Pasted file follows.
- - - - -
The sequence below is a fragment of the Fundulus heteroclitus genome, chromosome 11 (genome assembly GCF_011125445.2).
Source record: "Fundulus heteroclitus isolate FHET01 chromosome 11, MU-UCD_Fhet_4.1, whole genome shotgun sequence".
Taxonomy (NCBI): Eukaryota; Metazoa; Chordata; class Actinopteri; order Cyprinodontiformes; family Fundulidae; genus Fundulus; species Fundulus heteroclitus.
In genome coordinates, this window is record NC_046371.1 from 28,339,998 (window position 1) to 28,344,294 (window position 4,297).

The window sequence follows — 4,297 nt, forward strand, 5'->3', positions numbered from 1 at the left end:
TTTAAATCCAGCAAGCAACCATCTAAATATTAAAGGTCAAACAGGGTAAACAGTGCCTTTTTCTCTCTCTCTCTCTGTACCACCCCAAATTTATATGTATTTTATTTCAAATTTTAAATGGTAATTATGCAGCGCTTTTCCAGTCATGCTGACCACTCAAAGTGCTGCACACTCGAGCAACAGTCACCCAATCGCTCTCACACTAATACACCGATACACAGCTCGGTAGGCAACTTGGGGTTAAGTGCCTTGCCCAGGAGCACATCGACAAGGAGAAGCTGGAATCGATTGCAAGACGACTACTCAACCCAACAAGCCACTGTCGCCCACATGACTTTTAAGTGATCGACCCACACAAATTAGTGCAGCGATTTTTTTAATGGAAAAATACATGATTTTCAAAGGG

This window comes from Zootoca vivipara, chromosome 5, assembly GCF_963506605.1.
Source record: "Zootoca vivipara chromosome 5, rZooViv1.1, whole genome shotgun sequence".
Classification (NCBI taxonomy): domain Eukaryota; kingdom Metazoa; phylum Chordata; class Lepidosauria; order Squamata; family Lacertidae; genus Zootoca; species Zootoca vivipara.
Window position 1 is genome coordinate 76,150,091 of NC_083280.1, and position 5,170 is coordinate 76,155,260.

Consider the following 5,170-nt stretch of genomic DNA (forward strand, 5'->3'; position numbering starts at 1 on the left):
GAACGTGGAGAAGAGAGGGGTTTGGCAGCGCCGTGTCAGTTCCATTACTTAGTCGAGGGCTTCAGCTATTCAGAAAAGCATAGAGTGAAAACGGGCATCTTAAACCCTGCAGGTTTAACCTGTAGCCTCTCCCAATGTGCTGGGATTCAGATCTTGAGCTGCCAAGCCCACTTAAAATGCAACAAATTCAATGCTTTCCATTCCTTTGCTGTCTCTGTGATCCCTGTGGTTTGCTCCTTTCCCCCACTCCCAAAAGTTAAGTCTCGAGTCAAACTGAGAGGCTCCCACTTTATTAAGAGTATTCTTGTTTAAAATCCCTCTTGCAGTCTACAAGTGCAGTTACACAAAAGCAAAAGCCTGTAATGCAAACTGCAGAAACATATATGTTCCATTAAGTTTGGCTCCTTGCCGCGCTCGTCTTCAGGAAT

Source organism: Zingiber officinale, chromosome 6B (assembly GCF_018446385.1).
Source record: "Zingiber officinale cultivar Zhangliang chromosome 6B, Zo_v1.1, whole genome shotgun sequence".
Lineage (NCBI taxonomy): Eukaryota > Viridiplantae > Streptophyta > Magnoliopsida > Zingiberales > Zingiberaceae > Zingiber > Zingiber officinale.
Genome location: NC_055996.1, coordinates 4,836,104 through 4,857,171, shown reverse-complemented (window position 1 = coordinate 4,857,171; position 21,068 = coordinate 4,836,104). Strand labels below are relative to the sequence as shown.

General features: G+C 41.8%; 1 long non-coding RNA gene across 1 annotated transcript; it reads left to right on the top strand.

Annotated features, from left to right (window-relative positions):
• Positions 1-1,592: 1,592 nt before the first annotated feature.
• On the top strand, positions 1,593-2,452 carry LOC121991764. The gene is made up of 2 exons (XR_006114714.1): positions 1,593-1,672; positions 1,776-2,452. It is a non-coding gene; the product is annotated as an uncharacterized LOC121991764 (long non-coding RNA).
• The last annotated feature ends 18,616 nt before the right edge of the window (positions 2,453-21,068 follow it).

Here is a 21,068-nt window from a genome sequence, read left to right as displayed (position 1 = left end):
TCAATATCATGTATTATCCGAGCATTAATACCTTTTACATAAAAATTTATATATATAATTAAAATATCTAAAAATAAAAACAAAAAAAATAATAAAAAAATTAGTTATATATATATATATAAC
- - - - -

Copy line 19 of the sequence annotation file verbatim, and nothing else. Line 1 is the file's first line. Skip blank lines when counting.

• Positions 1-1,592: 1,592 nt before the first annotated feature.